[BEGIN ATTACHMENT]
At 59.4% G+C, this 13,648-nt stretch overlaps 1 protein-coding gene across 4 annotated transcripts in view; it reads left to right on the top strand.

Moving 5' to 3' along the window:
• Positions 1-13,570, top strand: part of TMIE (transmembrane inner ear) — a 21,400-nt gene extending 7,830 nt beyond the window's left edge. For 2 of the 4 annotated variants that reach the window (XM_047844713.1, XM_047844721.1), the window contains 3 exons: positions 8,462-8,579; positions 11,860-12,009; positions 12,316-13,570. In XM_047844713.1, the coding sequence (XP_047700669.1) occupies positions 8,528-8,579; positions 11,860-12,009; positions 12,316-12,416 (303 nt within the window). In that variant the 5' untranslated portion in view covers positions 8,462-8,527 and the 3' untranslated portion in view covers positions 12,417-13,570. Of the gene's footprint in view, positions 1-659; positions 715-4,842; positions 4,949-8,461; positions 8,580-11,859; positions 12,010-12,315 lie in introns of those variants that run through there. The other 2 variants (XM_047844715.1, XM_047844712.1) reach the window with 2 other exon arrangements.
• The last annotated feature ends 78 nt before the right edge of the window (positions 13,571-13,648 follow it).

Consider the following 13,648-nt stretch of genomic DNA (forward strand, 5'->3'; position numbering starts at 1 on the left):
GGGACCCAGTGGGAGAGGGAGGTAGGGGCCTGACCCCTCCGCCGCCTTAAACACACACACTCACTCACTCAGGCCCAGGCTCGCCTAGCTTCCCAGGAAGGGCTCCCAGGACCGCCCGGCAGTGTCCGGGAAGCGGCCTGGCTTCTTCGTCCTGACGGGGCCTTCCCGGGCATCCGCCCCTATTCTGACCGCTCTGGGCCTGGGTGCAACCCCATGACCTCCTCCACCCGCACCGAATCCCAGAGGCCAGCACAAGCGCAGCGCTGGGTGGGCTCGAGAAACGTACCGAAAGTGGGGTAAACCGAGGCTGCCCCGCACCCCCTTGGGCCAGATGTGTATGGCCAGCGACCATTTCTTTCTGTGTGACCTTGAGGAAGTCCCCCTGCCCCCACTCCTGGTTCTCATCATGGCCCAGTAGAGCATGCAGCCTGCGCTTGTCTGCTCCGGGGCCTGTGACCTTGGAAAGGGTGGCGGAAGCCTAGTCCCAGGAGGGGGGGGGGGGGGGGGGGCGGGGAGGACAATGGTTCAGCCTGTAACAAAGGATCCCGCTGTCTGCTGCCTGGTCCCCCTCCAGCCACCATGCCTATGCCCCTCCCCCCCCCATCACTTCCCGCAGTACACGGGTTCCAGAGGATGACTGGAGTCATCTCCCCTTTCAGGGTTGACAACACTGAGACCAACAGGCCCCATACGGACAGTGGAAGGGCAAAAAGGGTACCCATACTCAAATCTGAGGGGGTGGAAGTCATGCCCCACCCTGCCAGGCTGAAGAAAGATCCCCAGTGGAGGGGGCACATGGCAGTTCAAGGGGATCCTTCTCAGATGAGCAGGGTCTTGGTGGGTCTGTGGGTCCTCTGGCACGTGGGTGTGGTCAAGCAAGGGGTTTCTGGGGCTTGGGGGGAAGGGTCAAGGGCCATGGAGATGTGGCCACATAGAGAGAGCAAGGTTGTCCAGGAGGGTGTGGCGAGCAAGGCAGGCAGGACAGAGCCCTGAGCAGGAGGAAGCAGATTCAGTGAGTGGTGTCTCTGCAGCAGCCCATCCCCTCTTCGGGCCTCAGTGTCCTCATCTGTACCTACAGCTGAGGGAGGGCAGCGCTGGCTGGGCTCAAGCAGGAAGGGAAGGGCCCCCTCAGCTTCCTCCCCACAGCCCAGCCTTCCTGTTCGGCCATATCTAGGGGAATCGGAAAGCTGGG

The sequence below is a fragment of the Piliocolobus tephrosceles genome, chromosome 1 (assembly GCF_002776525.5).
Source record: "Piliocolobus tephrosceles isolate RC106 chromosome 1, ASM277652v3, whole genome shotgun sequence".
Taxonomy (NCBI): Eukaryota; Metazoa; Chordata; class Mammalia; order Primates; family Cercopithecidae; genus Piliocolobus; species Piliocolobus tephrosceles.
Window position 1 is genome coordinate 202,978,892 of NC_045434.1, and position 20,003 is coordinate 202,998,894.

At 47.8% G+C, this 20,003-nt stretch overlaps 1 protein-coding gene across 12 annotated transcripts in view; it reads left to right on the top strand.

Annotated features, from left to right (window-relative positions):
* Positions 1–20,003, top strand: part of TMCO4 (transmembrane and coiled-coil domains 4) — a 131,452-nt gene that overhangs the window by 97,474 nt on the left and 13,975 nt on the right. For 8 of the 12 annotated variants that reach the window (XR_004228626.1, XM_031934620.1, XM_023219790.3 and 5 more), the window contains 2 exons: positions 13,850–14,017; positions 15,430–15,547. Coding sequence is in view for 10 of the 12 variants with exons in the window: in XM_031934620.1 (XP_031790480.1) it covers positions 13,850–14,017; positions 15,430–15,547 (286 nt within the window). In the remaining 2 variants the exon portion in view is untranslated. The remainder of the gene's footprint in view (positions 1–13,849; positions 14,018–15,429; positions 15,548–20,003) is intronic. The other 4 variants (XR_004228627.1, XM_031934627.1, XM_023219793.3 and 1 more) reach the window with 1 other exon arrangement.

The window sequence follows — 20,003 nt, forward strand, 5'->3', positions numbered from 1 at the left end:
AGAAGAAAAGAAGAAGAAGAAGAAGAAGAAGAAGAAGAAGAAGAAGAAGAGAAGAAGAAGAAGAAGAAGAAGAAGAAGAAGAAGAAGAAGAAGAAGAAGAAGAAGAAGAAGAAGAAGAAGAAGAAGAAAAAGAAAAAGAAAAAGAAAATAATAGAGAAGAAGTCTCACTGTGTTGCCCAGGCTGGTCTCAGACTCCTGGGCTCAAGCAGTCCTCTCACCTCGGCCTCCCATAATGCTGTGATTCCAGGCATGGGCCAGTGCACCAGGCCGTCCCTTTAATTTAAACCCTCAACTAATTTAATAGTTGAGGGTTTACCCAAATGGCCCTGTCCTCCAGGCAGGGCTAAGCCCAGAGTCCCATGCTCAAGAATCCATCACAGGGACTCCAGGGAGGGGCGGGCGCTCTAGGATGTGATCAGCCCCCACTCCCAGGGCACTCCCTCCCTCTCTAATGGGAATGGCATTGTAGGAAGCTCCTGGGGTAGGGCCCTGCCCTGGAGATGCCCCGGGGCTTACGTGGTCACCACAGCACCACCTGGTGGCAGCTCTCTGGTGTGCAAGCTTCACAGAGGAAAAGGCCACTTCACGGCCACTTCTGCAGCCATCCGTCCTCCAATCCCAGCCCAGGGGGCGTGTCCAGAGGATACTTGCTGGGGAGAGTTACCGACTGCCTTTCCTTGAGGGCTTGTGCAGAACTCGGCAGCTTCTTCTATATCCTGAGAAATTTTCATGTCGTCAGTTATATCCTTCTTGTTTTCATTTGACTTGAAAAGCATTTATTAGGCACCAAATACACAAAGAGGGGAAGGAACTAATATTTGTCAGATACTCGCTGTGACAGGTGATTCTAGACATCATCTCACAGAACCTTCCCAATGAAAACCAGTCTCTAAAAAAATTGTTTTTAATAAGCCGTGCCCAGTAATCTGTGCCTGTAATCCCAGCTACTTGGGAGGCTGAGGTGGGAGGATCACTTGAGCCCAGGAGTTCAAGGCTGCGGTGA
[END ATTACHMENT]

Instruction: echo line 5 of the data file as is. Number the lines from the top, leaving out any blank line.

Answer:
Consider the following 13,648-nt stretch of genomic DNA (forward strand, 5'->3'; position numbering starts at 1 on the left):